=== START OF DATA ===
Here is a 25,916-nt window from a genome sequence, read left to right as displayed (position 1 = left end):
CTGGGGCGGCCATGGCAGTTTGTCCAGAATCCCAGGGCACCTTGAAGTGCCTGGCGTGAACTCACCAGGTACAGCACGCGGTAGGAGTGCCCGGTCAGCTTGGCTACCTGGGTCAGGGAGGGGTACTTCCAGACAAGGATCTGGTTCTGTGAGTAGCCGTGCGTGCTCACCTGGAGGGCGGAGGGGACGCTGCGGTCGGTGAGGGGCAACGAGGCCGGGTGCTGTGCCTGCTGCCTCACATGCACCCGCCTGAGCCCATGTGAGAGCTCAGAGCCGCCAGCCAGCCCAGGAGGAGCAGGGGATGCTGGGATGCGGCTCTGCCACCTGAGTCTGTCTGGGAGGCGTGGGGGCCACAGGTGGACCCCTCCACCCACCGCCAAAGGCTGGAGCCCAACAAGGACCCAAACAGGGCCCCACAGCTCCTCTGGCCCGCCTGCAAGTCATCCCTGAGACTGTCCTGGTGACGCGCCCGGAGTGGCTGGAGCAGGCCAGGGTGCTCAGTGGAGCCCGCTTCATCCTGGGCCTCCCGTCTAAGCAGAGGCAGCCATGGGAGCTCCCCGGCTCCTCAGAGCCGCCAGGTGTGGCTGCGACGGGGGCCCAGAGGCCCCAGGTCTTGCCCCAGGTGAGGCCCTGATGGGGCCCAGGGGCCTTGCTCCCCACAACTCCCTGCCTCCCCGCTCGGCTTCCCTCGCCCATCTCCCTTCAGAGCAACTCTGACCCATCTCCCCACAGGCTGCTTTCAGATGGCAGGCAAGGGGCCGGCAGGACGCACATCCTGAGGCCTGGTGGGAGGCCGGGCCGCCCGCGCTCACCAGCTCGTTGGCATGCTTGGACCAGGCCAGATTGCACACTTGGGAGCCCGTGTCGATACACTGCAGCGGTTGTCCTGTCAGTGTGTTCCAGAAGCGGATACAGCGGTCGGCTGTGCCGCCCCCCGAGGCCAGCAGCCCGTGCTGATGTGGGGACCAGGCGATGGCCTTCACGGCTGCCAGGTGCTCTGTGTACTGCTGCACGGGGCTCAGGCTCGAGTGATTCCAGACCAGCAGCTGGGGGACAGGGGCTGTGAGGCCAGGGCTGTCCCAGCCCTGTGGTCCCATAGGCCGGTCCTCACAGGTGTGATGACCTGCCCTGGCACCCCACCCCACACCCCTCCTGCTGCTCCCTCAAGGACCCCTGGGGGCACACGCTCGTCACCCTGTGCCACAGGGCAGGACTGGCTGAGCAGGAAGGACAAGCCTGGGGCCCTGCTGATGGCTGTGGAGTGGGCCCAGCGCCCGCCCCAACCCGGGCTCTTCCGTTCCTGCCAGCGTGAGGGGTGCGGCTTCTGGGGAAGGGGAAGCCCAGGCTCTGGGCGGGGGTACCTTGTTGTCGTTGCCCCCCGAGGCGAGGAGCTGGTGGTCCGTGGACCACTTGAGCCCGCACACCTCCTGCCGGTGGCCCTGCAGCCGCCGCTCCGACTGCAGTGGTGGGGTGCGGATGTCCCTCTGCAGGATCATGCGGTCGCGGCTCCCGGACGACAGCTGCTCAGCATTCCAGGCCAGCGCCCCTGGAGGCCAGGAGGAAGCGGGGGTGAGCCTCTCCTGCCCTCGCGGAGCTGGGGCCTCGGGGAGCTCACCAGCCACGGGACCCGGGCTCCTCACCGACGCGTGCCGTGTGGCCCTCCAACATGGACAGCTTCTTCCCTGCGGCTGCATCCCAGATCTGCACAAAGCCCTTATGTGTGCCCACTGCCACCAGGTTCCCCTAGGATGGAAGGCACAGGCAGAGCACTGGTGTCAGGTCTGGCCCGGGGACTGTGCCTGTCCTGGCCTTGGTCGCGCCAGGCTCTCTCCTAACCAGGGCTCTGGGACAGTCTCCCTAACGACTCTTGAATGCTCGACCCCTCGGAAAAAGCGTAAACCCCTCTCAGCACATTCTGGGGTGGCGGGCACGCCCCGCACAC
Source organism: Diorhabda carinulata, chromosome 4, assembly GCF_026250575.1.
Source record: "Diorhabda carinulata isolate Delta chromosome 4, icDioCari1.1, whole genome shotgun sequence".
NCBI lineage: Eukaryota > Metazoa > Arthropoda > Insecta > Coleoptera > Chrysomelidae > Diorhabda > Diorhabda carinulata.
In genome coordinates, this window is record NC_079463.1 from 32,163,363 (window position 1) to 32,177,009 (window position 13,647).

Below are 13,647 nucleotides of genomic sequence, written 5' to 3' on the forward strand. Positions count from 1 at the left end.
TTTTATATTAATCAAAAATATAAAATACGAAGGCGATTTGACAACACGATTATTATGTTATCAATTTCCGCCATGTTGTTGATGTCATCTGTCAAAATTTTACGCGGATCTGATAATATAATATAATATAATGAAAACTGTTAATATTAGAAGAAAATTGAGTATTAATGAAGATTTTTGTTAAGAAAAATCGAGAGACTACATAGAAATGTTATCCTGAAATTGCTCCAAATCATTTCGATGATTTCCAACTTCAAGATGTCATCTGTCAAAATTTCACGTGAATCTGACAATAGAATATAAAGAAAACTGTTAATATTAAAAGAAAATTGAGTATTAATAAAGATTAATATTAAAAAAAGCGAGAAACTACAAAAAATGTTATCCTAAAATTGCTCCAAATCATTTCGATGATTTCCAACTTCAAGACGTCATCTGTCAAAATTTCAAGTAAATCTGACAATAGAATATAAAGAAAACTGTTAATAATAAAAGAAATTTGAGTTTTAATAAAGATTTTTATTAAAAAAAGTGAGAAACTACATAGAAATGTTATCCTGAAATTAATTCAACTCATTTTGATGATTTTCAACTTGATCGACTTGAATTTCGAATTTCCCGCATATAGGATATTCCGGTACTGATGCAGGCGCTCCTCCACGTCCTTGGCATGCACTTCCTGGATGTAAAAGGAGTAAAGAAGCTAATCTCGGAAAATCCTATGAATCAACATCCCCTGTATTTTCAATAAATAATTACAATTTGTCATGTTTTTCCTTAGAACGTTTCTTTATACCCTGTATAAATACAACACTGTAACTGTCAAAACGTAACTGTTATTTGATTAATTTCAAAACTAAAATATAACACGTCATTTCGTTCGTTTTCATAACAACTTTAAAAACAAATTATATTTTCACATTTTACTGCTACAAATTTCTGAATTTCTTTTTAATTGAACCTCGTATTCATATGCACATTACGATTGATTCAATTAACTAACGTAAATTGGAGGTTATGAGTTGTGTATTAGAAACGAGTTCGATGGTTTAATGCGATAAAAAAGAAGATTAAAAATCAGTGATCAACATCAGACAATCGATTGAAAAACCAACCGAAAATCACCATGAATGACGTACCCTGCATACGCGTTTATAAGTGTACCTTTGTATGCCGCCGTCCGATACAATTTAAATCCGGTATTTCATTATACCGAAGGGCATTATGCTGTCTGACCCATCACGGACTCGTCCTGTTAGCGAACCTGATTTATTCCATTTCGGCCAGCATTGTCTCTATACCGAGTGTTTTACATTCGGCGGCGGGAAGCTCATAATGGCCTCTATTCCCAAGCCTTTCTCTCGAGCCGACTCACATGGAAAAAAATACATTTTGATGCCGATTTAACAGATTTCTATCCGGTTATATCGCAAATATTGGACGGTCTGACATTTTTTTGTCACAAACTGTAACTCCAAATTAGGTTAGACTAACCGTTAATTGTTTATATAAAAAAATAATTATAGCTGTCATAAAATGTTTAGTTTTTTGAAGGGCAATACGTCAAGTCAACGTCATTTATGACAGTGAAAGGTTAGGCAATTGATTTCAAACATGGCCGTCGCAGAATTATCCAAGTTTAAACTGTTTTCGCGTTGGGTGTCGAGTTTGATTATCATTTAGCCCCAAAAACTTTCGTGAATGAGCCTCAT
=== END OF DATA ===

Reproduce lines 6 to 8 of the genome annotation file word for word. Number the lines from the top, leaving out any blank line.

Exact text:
In genome coordinates, this window is record NC_079463.1 from 32,163,363 (window position 1) to 32,177,009 (window position 13,647).

Below are 13,647 nucleotides of genomic sequence, written 5' to 3' on the forward strand. Positions count from 1 at the left end.
TTTTATATTAATCAAAAATATAAAATACGAAGGCGATTTGACAACACGATTATTATGTTATCAATTTCCGCCATGTTGTTGATGTCATCTGTCAAAATTTTACGCGGATCTGATAATATAATATAATATAATGAAAACTGTTAATATTAGAAGAAAATTGAGTATTAATGAAGATTTTTGTTAAGAAAAATCGAGAGACTACATAGAAATGTTATCCTGAAATTGCTCCAAATCATTTCGATGATTTCCAACTTCAAGATGTCATCTGTCAAAATTTCACGTGAATCTGACAATAGAATATAAAGAAAACTGTTAATATTAAAAGAAAATTGAGTATTAATAAAGATTAATATTAAAAAAAGCGAGAAACTACAAAAAATGTTATCCTAAAATTGCTCCAAATCATTTCGATGATTTCCAACTTCAAGACGTCATCTGTCAAAATTTCAAGTAAATCTGACAATAGAATATAAAGAAAACTGTTAATAATAAAAGAAATTTGAGTTTTAATAAAGATTTTTATTAAAAAAAGTGAGAAACTACATAGAAATGTTATCCTGAAATTAATTCAACTCATTTTGATGATTTTCAACTTGATCGACTTGAATTTCGAATTTCCCGCATATAGGATATTCCGGTACTGATGCAGGCGCTCCTCCACGTCCTTGGCATGCACTTCCTGGATGTAAAAGGAGTAAAGAAGCTAATCTCGGAAAATCCTATGAATCAACATCCCCTGTATTTTCAATAAATAATTACAATTTGTCATGTTTTTCCTTAGAACGTTTCTTTATACCCTGTATAAATACAACACTGTAACTGTCAAAACGTAACTGTTATTTGATTAATTTCAAAACTAAAATATAACACGTCATTTCGTTCGTTTTCATAACAACTTTAAAAACAAATTATATTTTCACATTTTACTGCTACAAATTTCTGAATTTCTTTTTAATTGAACCTCGTATTCATATGCACATTACGATTGATTCAATTAACTAACGTAAATTGGAGGTTATGAGTTGTGTATTAGAAACGAGTTCGATGGTTTAATGCGATAAAAAAGAAGATTAAAAATCAGTGATCAACATCAGACAATCGATTGAAAAACCAACCGAAAATCACCATGAATGACGTACCCTGCATACGCGTTTATAAGTGTACCTTTGTATGCCGCCGTCCGATACAATTTAAATCCGGTATTTCATTATACCGAAGGGCATTATGCTGTCTGACCCATCACGGACTCGTCCTGTTAGCGAACCTGATTTATTCCATTTCGGCCAGCATTGTCTCTATACCGAGTGTTTTACATTCGGCGGCGGGAAGCTCATAATGGCCTCTATTCCCAAGCCTTTCTCTCGAGCCGACTCACATGGAAAAAAATACATTTTGATGCCGATTTAACAGATTTCTATCCGGTTATATCGCAAATATTGGACGGTCTGACATTTTTTTGTCACAAACTGTAACTCCAAATTAGGTTAGACTAACCGTTAATTGTTTATATAAAAAAATAATTATAGCTGTCATAAAATGTTTAGTTTTTTGAAGGGCAATACGTCAAGTCAACGTCATTTATGACAGTGAAAGGTTAGGCAATTGATTTCAAACATGGCCGTCGCAGAATTATCCAAGTTTAAACTGTTTTCGCGTTGGGTGTCGAGTTTGATTATCATTTAGCCCCAAAAACTTTCGTGAATGAGCCTCAT